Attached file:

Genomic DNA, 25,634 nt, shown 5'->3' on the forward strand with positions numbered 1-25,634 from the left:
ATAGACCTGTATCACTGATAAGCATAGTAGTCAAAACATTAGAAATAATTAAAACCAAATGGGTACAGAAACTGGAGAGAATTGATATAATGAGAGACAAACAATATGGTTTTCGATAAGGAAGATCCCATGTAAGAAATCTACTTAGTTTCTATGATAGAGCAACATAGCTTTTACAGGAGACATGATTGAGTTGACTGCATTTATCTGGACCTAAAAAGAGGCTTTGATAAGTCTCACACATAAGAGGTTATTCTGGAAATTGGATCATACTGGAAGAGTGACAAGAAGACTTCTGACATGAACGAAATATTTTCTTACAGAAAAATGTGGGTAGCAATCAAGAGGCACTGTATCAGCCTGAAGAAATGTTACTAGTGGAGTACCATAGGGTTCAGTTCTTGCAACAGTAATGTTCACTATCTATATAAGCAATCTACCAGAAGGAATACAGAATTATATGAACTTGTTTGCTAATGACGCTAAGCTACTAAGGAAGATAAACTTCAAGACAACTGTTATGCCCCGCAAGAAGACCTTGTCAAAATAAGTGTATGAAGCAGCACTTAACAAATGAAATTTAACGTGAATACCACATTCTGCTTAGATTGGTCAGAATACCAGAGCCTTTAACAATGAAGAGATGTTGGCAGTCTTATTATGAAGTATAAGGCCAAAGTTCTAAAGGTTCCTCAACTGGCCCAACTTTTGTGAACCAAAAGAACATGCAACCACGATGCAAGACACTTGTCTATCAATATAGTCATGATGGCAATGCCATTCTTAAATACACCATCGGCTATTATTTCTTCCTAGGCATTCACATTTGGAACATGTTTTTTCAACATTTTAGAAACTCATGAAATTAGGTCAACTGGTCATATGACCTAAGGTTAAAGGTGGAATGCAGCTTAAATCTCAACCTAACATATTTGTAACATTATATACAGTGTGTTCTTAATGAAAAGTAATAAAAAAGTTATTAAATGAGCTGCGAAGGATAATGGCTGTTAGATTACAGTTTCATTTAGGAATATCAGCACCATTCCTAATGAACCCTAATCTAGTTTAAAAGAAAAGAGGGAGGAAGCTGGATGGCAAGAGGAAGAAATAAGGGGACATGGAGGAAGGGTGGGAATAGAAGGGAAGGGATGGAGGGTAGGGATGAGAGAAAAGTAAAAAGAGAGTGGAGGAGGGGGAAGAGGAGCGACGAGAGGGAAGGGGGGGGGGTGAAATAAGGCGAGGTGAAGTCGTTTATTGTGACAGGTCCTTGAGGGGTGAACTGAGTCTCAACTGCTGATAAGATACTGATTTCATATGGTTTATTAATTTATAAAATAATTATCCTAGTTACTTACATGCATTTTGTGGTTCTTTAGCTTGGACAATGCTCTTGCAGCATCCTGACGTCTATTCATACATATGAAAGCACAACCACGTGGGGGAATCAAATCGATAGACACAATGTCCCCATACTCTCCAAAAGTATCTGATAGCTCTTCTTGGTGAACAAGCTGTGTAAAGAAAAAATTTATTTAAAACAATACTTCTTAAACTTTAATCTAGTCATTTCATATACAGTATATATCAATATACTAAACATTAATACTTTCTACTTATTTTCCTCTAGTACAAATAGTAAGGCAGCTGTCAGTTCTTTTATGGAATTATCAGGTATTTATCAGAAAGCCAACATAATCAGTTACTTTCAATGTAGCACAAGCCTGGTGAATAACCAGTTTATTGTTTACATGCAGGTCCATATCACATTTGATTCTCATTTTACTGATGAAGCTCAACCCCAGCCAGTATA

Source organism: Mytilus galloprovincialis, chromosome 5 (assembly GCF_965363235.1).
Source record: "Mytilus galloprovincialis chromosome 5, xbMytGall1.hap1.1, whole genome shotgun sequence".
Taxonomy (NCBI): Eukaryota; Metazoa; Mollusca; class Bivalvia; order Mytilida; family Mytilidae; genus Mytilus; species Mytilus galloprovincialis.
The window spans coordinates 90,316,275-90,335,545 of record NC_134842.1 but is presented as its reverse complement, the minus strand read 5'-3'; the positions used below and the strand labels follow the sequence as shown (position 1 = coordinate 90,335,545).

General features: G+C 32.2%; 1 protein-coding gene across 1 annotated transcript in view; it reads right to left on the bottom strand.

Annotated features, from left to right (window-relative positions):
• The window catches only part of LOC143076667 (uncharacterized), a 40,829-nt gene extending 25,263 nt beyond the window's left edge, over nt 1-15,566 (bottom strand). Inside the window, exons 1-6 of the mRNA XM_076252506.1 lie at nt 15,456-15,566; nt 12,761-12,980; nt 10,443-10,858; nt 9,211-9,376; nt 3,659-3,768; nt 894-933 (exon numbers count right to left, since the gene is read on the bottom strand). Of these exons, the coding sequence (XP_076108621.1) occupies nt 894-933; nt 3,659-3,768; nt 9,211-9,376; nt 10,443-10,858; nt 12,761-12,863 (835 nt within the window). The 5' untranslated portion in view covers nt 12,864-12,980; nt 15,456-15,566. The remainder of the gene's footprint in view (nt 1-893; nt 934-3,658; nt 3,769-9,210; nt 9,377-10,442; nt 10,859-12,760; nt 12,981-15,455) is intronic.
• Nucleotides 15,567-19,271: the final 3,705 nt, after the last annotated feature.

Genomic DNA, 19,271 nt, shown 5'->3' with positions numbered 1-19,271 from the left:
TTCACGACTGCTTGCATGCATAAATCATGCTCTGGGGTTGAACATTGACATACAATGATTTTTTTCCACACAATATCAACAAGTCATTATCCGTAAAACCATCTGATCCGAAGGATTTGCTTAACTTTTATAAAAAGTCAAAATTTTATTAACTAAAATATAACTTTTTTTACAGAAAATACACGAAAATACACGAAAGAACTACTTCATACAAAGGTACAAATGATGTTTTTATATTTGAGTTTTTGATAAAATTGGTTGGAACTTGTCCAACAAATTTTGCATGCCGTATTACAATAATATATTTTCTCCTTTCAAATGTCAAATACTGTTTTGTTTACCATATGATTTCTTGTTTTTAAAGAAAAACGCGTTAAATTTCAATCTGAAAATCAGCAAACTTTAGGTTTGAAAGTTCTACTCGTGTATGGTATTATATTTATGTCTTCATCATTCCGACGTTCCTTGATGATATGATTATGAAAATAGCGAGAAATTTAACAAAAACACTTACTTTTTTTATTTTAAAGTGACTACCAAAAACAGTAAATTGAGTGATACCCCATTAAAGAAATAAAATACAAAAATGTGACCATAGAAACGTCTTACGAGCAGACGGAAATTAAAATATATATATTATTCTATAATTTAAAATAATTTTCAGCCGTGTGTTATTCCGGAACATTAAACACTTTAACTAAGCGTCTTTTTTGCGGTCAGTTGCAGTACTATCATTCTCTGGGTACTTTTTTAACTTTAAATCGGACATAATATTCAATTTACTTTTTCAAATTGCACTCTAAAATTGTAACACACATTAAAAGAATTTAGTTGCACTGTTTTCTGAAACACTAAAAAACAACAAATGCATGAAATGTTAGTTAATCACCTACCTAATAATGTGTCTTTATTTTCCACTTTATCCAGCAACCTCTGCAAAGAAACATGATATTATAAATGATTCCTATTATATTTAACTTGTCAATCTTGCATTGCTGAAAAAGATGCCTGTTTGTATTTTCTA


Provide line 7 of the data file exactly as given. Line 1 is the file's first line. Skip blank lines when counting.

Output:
General features: G+C 32.2%; 1 protein-coding gene across 1 annotated transcript in view; it reads right to left on the bottom strand.